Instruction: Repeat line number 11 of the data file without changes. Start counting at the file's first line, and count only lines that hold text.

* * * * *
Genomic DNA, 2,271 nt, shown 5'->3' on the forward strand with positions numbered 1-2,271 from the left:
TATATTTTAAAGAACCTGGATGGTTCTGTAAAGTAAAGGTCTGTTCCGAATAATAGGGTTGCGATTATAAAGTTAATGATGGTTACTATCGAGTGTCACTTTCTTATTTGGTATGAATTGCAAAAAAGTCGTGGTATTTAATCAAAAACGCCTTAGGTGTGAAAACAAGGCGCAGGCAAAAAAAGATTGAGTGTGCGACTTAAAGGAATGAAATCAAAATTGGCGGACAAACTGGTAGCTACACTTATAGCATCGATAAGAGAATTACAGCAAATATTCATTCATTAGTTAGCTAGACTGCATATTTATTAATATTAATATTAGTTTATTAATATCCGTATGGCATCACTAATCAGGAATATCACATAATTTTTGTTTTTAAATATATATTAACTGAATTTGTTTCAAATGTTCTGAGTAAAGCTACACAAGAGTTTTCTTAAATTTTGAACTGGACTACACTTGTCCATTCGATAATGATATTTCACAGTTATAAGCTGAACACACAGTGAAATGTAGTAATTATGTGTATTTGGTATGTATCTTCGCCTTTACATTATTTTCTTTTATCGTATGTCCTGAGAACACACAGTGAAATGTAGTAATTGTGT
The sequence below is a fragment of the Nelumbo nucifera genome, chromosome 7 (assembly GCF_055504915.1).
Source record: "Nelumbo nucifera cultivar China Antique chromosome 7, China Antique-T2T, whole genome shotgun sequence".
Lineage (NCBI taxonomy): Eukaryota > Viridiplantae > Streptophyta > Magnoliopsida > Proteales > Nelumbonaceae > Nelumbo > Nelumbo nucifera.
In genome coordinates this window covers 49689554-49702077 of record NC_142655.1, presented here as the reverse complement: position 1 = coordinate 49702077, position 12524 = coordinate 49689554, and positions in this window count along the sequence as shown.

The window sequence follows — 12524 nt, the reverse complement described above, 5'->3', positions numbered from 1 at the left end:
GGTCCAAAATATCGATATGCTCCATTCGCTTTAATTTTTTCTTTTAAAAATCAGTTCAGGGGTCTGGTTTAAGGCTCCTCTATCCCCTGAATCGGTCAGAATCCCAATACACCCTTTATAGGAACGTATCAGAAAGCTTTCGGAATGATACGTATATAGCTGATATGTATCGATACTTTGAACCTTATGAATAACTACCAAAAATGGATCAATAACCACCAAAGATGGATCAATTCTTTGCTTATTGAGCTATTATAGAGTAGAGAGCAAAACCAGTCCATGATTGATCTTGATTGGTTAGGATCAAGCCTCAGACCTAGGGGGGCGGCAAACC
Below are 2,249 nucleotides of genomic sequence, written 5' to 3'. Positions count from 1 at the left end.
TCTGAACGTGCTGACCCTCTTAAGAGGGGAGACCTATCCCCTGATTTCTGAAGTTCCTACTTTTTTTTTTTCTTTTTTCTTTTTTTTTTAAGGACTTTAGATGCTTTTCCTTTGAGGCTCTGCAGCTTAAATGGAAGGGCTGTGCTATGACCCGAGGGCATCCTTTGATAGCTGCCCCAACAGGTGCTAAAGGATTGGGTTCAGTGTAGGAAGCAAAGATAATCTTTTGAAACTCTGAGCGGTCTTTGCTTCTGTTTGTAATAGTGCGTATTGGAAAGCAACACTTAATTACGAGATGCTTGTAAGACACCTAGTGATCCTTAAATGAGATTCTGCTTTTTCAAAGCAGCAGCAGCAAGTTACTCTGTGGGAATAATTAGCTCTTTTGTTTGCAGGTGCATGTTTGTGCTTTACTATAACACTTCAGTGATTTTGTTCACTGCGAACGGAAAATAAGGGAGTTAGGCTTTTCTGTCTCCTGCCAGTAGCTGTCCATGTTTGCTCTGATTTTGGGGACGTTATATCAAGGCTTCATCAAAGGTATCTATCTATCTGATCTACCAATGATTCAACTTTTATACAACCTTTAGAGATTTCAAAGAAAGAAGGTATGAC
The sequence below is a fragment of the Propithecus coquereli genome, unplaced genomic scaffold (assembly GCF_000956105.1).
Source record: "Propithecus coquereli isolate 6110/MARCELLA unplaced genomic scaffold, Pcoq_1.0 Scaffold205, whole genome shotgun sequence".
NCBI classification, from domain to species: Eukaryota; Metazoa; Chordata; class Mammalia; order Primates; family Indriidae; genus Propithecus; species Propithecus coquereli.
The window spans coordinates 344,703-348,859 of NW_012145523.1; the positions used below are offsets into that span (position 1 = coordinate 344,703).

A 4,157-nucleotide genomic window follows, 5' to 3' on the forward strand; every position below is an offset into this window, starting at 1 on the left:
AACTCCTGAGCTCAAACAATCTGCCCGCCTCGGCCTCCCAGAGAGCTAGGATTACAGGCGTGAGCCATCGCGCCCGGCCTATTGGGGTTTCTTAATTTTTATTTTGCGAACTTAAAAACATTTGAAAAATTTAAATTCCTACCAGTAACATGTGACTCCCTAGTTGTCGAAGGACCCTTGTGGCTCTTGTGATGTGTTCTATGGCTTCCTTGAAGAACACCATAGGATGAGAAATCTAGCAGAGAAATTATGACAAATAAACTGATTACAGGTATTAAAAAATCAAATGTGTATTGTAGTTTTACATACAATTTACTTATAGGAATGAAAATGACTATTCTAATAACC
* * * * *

The sequence below is a fragment of the Propithecus coquereli genome, unplaced genomic scaffold (assembly GCF_000956105.1).